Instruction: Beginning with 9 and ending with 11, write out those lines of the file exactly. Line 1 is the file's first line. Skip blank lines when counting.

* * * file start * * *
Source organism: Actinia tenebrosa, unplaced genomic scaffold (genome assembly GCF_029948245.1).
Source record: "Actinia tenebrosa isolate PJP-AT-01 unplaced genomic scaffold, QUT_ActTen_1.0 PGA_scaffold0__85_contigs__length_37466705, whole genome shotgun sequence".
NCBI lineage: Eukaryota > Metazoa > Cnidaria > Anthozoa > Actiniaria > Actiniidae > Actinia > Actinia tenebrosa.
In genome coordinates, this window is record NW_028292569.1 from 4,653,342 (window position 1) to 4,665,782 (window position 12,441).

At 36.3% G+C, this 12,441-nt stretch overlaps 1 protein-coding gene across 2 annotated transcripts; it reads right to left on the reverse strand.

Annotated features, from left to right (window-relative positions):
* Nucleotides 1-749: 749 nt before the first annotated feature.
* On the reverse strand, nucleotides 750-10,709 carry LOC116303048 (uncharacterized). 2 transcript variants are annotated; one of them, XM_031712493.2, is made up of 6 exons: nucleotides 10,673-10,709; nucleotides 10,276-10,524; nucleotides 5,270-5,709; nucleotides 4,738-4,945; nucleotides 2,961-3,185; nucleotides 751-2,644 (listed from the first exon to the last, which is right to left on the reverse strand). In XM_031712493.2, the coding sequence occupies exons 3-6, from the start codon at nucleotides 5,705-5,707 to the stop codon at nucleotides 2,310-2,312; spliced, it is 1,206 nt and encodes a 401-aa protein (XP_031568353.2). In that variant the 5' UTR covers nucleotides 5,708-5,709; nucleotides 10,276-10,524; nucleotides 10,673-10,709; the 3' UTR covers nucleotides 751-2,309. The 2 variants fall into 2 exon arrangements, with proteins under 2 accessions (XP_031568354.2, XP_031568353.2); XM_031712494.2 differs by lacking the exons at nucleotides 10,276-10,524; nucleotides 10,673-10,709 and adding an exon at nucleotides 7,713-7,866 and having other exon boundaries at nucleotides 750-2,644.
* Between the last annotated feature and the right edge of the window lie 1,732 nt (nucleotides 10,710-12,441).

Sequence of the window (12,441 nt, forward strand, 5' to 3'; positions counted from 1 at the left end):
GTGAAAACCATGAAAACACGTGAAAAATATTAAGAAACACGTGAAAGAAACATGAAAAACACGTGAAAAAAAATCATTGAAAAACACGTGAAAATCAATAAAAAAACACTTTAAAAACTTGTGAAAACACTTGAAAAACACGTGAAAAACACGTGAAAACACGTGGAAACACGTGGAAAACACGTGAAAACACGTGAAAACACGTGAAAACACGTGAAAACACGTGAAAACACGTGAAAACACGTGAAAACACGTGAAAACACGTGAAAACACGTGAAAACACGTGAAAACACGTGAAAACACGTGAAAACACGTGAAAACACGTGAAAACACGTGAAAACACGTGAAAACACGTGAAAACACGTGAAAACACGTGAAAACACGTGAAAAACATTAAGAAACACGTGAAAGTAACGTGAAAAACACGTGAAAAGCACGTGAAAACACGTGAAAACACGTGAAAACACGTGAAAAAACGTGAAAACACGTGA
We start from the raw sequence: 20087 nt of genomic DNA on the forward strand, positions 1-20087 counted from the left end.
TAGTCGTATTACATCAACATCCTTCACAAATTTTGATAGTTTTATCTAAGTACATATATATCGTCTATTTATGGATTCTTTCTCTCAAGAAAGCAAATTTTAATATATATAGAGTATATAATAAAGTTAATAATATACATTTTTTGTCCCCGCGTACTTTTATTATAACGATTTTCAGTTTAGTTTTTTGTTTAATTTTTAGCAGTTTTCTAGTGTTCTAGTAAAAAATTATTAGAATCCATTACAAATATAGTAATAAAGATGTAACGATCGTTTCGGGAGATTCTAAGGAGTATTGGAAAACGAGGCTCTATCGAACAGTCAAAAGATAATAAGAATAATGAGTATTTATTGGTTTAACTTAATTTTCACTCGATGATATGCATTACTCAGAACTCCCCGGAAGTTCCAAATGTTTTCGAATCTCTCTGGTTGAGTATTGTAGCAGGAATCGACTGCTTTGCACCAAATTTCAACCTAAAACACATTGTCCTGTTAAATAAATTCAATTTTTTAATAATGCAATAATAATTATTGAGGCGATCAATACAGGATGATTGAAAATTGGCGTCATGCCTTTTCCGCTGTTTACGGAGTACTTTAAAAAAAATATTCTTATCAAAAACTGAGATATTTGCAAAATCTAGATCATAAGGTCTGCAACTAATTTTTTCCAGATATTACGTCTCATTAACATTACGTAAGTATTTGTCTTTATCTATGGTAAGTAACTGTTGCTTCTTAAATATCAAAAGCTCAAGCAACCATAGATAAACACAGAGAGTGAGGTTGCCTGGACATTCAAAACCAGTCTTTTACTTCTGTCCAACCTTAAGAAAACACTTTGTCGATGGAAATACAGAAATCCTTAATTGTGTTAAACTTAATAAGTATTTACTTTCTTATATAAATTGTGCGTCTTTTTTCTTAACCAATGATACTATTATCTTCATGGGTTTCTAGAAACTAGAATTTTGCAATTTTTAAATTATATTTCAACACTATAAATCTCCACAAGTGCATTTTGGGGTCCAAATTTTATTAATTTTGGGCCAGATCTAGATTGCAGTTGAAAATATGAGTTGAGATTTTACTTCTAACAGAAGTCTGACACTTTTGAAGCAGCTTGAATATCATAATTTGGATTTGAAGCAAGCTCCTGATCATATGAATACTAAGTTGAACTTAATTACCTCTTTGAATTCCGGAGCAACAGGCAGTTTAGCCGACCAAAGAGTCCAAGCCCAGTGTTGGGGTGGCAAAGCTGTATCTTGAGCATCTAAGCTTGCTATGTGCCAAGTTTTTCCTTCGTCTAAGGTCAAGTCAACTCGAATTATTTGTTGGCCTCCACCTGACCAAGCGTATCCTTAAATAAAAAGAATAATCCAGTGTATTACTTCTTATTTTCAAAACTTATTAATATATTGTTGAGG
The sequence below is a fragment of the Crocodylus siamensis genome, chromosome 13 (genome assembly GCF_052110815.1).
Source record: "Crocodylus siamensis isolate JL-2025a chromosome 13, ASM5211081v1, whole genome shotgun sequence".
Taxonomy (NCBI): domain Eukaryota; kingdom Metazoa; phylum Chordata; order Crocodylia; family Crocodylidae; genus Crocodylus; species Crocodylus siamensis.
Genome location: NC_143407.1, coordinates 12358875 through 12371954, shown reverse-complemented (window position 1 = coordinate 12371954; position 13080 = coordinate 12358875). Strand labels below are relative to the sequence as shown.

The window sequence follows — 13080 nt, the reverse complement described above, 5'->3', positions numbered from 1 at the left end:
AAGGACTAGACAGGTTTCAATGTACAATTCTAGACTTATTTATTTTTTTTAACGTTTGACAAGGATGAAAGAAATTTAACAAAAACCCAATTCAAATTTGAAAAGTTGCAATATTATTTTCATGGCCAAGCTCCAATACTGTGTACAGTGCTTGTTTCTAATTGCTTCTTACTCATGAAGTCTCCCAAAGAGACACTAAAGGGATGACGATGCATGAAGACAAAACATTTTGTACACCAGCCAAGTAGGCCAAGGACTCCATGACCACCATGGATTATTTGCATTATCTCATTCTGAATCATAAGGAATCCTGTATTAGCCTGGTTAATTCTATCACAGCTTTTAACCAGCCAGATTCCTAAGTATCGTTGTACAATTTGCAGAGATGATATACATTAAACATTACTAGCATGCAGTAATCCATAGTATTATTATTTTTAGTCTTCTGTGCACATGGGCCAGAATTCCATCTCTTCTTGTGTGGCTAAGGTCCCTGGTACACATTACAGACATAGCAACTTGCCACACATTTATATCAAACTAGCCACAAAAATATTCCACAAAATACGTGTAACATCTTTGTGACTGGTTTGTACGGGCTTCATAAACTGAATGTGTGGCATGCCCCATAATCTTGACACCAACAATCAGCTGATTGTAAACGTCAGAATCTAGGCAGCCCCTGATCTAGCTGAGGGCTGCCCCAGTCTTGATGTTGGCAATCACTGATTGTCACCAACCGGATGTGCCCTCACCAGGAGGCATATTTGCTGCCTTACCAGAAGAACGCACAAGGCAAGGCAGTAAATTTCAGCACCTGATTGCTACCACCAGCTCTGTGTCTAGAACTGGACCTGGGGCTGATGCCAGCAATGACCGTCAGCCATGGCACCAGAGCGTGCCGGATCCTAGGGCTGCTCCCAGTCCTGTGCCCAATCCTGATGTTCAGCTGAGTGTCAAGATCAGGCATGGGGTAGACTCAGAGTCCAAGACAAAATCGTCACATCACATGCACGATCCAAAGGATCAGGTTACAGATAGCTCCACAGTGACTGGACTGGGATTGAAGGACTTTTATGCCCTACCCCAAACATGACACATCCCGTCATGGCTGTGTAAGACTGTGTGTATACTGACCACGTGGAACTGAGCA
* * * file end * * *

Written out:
* Between the last annotated feature and the right edge of the window lie 1,732 nt (nucleotides 10,710-12,441).

Sequence of the window (12,441 nt, forward strand, 5' to 3'; positions counted from 1 at the left end):
GTGAAAACCATGAAAACACGTGAAAAATATTAAGAAACACGTGAAAGAAACATGAAAAACACGTGAAAAAAAATCATTGAAAAACACGTGAAAATCAATAAAAAAACACTTTAAAAACTTGTGAAAACACTTGAAAAACACGTGAAAAACACGTGAAAACACGTGGAAACACGTGGAAAACACGTGAAAACACGTGAAAACACGTGAAAACACGTGAAAACACGTGAAAACACGTGAAAACACGTGAAAACACGTGAAAACACGTGAAAACACGTGAAAACACGTGAAAACACGTGAAAACACGTGAAAACACGTGAAAACACGTGAAAACACGTGAAAACACGTGAAAACACGTGAAAACACGTGAAAACACGTGAAAACACGTGAAAAACATTAAGAAACACGTGAAAGTAACGTGAAAAACACGTGAAAAGCACGTGAAAACACGTGAAAACACGTGAAAACACGTGAAAAAACGTGAAAACACGTGA